by Kate Jones
Nova Scotia IOD shipbuilder Shawn Mulrooney spent a mid-April weekend in New York City harbor at Manhattan Yacht Club (MYC), delivering a recently-completed IOD to its new owner, Todd Murphy. For Mulrooney, the delivery represented the completion of his latest boat-building assignment made from the dream of casting new IOD’s from the old molds left latent in a shipyard which he ressurected to start his business. For Murphy, it represented the culmination of a years-long fascination with the IOD – a craft he had long admired but never owned.
Sterling’s lead keel about to be bolted in place
“I have loved the IOD for years, but was never close enough to an active fleet,” says Murphy. He doesn’t recall precisely when he first became aware of the IOD, but reckons it was probably when he saw a Morris Rosenfeld photograph. The first time he saw one in person was most likely in Bermuda, when he lived there around 2000 and sailed Etchells. But the sight that triggered a serious pursuit of an IOD of his own was much easier to remember. It was the spectacle of the Manhattan Yacht Club’s IOD fleet headed out to race in New York Harbor. As soon as he saw the elegant fleet, he immediately joined the club, and set about looking to buy a boat.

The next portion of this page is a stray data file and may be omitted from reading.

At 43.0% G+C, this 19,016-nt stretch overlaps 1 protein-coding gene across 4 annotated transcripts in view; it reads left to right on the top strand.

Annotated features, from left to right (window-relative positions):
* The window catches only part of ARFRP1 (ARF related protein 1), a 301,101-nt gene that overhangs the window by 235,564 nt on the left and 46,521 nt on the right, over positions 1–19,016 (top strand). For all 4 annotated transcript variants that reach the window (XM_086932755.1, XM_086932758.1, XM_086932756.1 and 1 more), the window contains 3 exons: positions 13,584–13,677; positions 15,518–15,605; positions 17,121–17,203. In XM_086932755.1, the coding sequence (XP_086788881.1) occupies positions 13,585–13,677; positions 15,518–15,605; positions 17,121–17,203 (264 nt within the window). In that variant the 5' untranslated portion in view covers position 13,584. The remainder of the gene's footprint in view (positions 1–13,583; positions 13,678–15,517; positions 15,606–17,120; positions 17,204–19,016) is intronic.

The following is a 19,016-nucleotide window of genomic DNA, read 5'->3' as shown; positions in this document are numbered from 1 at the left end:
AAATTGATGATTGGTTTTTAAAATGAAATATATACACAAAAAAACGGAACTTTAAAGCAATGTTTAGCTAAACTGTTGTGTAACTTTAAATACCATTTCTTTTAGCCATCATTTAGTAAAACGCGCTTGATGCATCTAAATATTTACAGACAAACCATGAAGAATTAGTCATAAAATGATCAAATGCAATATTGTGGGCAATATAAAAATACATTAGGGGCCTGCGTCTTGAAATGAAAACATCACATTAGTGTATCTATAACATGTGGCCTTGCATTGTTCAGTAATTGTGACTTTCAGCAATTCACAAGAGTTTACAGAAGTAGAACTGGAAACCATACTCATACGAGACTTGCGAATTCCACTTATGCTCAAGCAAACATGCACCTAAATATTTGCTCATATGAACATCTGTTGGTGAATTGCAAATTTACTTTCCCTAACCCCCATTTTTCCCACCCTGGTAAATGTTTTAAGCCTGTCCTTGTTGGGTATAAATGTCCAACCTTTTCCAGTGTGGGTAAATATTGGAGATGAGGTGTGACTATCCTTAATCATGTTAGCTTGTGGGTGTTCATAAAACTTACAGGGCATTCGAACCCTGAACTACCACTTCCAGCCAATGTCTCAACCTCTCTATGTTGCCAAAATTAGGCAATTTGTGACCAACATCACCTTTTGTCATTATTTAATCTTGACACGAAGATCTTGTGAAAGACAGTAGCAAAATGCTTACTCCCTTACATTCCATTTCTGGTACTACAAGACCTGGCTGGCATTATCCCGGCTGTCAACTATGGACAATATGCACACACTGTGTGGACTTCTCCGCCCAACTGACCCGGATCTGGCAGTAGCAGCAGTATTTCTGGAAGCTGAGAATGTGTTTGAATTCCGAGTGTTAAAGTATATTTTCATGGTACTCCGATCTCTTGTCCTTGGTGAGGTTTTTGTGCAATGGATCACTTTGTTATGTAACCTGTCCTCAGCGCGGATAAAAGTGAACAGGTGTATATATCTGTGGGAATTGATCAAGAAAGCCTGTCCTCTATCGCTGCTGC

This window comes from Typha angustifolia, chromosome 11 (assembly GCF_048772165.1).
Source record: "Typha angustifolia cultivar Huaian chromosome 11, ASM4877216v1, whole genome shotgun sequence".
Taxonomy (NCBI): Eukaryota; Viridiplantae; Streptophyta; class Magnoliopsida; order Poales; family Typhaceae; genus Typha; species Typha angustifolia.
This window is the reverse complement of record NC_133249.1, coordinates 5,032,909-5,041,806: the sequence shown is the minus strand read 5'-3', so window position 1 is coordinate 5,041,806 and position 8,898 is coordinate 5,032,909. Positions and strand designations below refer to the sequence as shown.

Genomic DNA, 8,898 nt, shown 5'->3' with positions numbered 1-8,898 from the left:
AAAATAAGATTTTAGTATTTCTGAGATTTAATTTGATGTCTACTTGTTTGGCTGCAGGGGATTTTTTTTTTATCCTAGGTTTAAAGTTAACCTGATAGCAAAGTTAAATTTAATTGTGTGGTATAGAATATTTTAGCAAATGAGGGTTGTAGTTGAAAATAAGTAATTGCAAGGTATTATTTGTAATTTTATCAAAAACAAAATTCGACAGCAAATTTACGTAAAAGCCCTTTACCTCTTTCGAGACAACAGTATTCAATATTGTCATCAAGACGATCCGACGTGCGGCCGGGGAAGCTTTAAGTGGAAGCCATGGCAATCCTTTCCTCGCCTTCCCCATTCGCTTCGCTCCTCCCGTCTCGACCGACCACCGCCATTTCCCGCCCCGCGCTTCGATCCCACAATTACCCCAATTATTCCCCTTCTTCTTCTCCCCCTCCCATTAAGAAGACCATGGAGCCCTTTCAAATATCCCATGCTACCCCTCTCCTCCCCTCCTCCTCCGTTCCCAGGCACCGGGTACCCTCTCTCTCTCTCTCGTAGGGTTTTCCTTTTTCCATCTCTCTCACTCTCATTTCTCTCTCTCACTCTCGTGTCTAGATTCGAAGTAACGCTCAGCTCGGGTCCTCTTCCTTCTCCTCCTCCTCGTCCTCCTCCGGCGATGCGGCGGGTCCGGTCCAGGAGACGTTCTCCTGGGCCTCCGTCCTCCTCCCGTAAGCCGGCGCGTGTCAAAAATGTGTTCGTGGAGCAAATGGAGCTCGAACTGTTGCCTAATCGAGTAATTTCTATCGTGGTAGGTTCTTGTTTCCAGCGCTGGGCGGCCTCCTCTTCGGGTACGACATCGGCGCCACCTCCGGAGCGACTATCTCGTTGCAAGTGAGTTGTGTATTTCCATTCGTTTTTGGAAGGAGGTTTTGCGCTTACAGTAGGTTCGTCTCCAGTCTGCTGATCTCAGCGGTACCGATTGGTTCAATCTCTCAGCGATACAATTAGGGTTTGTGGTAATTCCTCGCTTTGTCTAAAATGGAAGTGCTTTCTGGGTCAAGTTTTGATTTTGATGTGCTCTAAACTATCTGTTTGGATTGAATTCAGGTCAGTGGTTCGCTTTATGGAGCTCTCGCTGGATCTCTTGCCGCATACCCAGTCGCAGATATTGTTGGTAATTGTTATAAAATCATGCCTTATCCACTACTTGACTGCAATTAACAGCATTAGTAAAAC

Lead fixed and Sterling ready to move
“I decided to go with a new build from Shawn at South Shore Marine and that was a great decision. The boat is so well made, with careful attention to detail by a master builder and an avid IOD racer and enthusiast.”
Indeed, Sterling, the latest addition to the rapidly growing MYC fleet, is a beautiful light grey-on-grey craft with teak seats. Todd is working on forming his race team now. Sterling is the 6th boat in the MYC IOD Fleet.
And its creator? Mulrooney spent a few days repairing MYC’s IODs and enjoying Manhattan with MYC Club members and his good friend Rick Thompson, who came to visit from Bermuda.